Sake, Tequila and Chicha

It happens only in Latino LA

By Ivan Cevallos
Published on LatinoLA: June 13, 2003

Sake, Tequila and Chicha

The drive up was treacherous. A number of late model sports cars and SUV obstructed any two way traffic. As I passed Magic Castle on my way up, I could see the Chinese theater and the resplandor of Hollywood at night and even the ocean. I enjoy it every time. This was not my first time up this road. I had driven here a few times on my way to Yamashiro. I like the place not for the sushi but for the view and the indoor koi pond and garden. I knew Hollywood and could find the best taco truck, the best Thai place and even a place that served Mexican and Ecuadorian under the same roof! I have been living here for about seven years since moving from Miami. Hollywood has a mystic attraction.

I had to slow down as the numbers got closer. The street lighting is not the best in this part of Hollywood and I did not want to pass the house since a U turn was close to impossible. I found it! It was hidden; the drive way was shared with another house that sat in the front like a guarding tower in a castle. As I drove up the driveway, I could only see the garage door and the front entrance. It was one of these modern houses with an unconventional lay out, in part dictated by the terrain. It was built in the middle of a hill, fenced by the street on the front and the cannon on the back. It appeared to clinch to the ground as if to avoid sliding down the steep slope. The place was unique; it had white exterior walls and a purple door that invites you to come in. Yes, I wanted to go in but it did not happen that night.

She was ready and waiting and as I got out of the car, she emerged from behind the door carrying her luggage and ready to go. It was the first time I saw her. We spoke only a couple of times and I knew she went by two initials: MJ. It surprised me when I discover she was Asian. She spoke English without an accent and there was no hint that pointed towards her ethnic background. After all, this was not a dating service that asked you to fill up a form describing your life and aspirations. It was just a skiing trip organized by the University and I had volunteered to be a driver. My mission was to take three people with me all the way to Mammoth and once there enjoy four days of great skiing. This was my first stop and a reminder that you just never know who is on the other end of the telephone till you meet them. Maybe that why I never go in blind dates.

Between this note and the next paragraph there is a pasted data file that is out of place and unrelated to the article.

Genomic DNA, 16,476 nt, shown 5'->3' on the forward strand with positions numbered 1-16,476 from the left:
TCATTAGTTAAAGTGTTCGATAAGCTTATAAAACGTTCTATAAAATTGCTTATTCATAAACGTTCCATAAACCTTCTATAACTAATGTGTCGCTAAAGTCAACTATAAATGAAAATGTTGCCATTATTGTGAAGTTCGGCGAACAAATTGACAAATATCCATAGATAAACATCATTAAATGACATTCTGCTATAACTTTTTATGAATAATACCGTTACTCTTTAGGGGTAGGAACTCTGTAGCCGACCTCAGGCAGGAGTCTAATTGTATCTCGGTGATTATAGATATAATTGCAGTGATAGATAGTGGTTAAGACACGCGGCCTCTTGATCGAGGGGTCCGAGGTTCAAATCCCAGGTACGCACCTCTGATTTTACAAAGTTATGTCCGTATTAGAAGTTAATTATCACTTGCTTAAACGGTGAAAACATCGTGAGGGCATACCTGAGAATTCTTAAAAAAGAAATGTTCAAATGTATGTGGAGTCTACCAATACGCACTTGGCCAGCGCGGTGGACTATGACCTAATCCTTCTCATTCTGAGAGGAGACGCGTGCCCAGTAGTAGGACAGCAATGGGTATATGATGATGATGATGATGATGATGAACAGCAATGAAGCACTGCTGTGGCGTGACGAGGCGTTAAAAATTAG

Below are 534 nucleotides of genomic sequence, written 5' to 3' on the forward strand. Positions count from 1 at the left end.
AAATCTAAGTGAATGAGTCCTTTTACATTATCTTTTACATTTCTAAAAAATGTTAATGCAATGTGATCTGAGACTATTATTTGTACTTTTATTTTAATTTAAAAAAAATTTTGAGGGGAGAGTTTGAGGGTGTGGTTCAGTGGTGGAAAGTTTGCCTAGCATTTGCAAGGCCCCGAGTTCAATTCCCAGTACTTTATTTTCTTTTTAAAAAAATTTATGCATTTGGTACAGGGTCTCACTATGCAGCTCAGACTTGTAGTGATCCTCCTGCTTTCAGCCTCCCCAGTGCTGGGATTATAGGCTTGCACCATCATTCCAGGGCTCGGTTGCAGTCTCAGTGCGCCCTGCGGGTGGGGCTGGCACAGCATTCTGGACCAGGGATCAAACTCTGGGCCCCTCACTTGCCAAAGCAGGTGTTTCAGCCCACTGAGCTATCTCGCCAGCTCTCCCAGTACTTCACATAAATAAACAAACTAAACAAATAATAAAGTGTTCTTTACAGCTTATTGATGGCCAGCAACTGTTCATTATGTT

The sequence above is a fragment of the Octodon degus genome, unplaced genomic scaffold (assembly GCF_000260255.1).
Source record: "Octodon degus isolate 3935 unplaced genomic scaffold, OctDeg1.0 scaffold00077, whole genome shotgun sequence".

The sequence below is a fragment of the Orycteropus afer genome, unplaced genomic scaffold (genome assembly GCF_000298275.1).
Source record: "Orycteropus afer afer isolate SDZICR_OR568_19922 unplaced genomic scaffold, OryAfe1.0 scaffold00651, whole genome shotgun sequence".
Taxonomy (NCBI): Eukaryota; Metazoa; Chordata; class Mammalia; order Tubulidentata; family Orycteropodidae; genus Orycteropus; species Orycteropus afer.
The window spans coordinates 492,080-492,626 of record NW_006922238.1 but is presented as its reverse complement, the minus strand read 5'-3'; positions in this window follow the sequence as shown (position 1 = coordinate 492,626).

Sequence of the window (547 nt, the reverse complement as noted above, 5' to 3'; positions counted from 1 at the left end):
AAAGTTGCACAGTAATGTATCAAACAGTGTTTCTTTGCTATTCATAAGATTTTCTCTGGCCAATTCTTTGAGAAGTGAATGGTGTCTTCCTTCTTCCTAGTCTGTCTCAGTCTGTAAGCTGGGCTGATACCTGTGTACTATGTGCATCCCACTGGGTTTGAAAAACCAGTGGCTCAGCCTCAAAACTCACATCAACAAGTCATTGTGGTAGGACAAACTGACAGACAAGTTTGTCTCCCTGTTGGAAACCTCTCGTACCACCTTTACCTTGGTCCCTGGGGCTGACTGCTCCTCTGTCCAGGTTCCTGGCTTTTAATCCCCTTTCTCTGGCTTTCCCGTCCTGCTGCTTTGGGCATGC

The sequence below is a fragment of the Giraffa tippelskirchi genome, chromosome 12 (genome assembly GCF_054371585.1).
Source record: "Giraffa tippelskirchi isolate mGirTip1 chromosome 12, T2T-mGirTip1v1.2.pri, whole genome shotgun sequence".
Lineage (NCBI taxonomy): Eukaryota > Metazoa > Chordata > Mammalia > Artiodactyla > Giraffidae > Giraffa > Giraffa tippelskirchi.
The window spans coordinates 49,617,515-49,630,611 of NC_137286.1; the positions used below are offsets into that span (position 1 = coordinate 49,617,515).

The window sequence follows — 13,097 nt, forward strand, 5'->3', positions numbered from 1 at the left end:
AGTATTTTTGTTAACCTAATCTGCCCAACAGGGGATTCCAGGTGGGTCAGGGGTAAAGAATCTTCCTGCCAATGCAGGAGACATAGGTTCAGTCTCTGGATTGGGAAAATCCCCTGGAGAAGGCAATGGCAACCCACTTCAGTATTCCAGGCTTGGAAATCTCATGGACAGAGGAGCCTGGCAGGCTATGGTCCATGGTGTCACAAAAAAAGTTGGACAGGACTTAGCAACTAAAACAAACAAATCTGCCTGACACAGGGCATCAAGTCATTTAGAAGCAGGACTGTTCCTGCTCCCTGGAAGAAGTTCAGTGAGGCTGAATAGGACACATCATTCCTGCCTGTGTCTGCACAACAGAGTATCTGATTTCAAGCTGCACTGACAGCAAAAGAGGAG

She was an attractive lady, probably early 40?s. She was cautious at the beginning but after confirming that I was the driver for this trip, and that I attended the University, she felt comfortable. She told me her parents are from China and she was born in Taiwan but had been living in the United States for over 20 years. She was getting a masters degree on art and already had a Masters in Nuclear Physics. She had her own real state company and was successful. I asked myself why was she going to school when she already had achieved that much. But I never ventured to asked her. When I told her that I did not have dinner, she shared some sticky rice wrapped on leaves and stuffed with pork. It reminded of the ?humitas? in my native Ecuador and the ?tamales? from Mexico.